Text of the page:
The Start Doesn’t Start ‘Til You Start

White and Brown Wooden Box

All hard work brings profit, but mere talk leads only to poverty.

~Proverbs 14:23 (New International Version)

I credit my husband for the title of this post. He said this phrase to me the other day while were talking about goal-setting and planning. He explained that goal setting can kind of be a trap sometimes because we can spend all this time and energy setting goals, and feel accomplished. But then when it comes to executing the plan and achieving the goals, we’re fatigued or bored with the idea from mulling it over during the goal-setting phase. I agree with him; I have totally done that very thing. To be clear, goal setting is a good thing. We have to know where we’re going. But sometimes we get stuck at the start.

And then I happened upon the above verse. When I read this verse, the first thing that popped into my mind was the chorus of Rhianna’s song “work, work, work, work, work.” Now, whether one can really relate Rhianna’s music to Jesus, I’m not here to debate. I’m just telling you what came into my head at the time.

But this verse and my husband’s phrasing did make me think about my progress on my goals for 2019 as we move toward the end of January (already!). At the end of 2018, I sat down and made some goals for myself and figured out what I wanted my year to look like. And even as we inch toward the end of the month, I feel my goals slowly slipping away from me, snatched away by too-full days and the demands of everyone and everything around me. This may be a little dramatic, perhaps, but the the point is I’m not making the goal progress I want to make.

And I’m betting that I’m not the only one who feels this way! This verse serves as a timely reminder to get to work! We’ll always have stuff to do, right? Our goals should be priority because stuff will always get in the way. Work brings profit, so let’s work, people!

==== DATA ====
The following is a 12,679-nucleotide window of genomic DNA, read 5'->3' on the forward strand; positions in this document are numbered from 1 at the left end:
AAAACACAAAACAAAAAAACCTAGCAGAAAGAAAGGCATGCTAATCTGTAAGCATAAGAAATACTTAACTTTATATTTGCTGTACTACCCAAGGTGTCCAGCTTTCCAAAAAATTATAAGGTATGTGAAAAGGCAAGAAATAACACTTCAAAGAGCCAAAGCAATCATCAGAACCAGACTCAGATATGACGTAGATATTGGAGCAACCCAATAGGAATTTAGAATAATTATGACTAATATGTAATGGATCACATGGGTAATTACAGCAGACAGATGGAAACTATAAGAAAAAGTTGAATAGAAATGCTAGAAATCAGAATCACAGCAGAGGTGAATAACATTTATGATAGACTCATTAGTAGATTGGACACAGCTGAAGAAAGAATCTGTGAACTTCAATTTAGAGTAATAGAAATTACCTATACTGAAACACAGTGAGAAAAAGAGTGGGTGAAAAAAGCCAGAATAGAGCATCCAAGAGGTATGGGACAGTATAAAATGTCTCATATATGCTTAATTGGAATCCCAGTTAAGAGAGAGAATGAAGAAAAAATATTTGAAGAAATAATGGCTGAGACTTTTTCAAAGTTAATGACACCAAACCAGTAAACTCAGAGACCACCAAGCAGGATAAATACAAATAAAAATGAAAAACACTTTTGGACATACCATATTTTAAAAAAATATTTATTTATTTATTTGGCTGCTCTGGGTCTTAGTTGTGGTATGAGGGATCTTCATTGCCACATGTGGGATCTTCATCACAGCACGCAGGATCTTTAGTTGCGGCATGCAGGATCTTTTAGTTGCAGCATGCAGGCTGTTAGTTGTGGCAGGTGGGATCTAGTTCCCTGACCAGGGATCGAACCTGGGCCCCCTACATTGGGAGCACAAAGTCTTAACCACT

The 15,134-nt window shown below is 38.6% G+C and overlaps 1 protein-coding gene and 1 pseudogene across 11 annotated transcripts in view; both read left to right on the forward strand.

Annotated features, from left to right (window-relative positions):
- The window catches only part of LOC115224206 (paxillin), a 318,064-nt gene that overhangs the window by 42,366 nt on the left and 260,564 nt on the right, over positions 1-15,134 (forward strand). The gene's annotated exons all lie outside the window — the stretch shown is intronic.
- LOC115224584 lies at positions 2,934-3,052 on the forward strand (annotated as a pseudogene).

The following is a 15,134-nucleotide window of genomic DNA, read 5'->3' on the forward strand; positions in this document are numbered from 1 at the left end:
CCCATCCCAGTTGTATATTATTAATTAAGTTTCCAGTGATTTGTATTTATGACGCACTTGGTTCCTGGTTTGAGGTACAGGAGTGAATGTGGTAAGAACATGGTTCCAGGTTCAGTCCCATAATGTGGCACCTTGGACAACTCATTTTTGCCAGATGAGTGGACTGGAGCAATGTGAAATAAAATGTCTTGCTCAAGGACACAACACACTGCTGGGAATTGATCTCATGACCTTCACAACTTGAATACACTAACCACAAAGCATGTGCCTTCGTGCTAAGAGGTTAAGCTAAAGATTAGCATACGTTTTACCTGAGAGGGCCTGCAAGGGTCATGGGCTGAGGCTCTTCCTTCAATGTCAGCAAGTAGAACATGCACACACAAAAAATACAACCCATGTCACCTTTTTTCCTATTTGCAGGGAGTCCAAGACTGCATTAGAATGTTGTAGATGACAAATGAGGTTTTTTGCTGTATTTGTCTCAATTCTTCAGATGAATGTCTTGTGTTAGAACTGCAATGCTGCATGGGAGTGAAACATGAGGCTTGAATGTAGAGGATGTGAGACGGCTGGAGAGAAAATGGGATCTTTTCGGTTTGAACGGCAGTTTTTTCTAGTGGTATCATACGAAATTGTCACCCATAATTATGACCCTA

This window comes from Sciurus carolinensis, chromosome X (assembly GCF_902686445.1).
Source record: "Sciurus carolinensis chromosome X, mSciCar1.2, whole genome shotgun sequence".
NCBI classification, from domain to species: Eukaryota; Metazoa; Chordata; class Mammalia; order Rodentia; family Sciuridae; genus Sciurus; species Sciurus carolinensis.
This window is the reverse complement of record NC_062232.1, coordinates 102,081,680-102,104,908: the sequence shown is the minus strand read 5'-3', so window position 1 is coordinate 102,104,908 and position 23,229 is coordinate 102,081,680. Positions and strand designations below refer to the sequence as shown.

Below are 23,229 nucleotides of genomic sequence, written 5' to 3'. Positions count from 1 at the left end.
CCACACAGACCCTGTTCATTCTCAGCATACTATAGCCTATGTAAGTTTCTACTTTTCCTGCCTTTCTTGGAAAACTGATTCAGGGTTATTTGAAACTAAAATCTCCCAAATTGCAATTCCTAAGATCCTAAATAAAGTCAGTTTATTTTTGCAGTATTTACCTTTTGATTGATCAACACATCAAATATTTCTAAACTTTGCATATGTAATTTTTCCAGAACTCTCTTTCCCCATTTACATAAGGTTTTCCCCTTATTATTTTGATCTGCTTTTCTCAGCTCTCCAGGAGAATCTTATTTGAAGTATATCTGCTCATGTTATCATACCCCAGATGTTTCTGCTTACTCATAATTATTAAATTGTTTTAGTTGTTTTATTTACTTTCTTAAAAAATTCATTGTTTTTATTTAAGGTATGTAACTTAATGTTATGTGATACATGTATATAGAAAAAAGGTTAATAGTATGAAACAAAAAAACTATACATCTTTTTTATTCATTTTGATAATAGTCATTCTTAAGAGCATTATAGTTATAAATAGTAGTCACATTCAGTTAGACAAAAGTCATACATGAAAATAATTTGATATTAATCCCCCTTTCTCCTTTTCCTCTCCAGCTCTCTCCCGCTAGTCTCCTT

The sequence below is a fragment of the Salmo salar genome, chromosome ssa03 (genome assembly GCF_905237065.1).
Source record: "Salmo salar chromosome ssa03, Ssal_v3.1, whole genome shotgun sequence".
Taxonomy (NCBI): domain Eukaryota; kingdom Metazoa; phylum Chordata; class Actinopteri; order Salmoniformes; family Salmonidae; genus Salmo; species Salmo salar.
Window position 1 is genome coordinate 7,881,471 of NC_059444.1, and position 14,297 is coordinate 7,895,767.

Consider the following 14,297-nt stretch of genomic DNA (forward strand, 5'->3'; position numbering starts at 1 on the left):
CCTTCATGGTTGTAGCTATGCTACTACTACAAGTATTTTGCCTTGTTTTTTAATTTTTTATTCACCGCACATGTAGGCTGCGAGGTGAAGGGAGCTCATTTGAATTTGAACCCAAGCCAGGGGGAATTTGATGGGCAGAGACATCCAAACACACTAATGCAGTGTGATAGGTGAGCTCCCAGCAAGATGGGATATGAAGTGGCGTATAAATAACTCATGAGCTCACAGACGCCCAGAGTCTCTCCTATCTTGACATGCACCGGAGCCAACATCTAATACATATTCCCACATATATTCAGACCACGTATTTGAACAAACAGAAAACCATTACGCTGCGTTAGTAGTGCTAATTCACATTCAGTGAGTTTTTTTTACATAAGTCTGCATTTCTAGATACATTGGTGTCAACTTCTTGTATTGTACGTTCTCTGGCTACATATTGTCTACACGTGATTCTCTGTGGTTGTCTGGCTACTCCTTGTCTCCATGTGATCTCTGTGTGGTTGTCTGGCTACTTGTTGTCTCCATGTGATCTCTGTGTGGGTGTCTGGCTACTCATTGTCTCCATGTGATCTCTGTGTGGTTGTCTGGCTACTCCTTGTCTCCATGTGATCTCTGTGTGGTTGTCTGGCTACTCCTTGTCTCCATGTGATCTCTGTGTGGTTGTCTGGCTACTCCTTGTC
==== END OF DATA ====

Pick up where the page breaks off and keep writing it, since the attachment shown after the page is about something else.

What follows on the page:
I’m pumping myself up as much as I’m trying to pump you up. I have to confess, I’m good at talking about something and not following through. A Friday night conversation with my husband might sound like this: “yeah, tomorrow I’m going to get up, fold the laundry, wash the dishes, probably take the kids to the park and then come home and cook dinner.”

Cut to Saturday mid-morning, and you may or may not find me in my bed, scrolling through my Twitter and IG feeds, hoping my kids don’t call my name. Why does my body seem so averse to productivity? Yes, I’m a wife and working mother with lots of responsibilities, but I’ll admit, I also have a lazy streak. If there’s an opportunity to avoid doing the hard or challenging work of meeting a big goal, I will take it. If I have a choice between sitting at my laptop and writing or watching another episode of The Office, Michael Scott wins out nearly every time. (If you haven’t seen The Office, you’re not living, by the way). And surely, I can’t be the only one who does this!

But alas, Jesus ain’t havin’ it. We have to work to see the results we want. It’s a simple principle, but it’s so hard to execute at times. Sometimes we need a little jolt to get us moving. Write this verse on an index card and stick it in your car, or write it in dry erase marker on your bathroom mirror. Whatever we have to do to keep moving toward our goals, let’s do it! Let’s work, y’all. We have goals to meet and better people to become! Let’s get to work, work, work, work, work!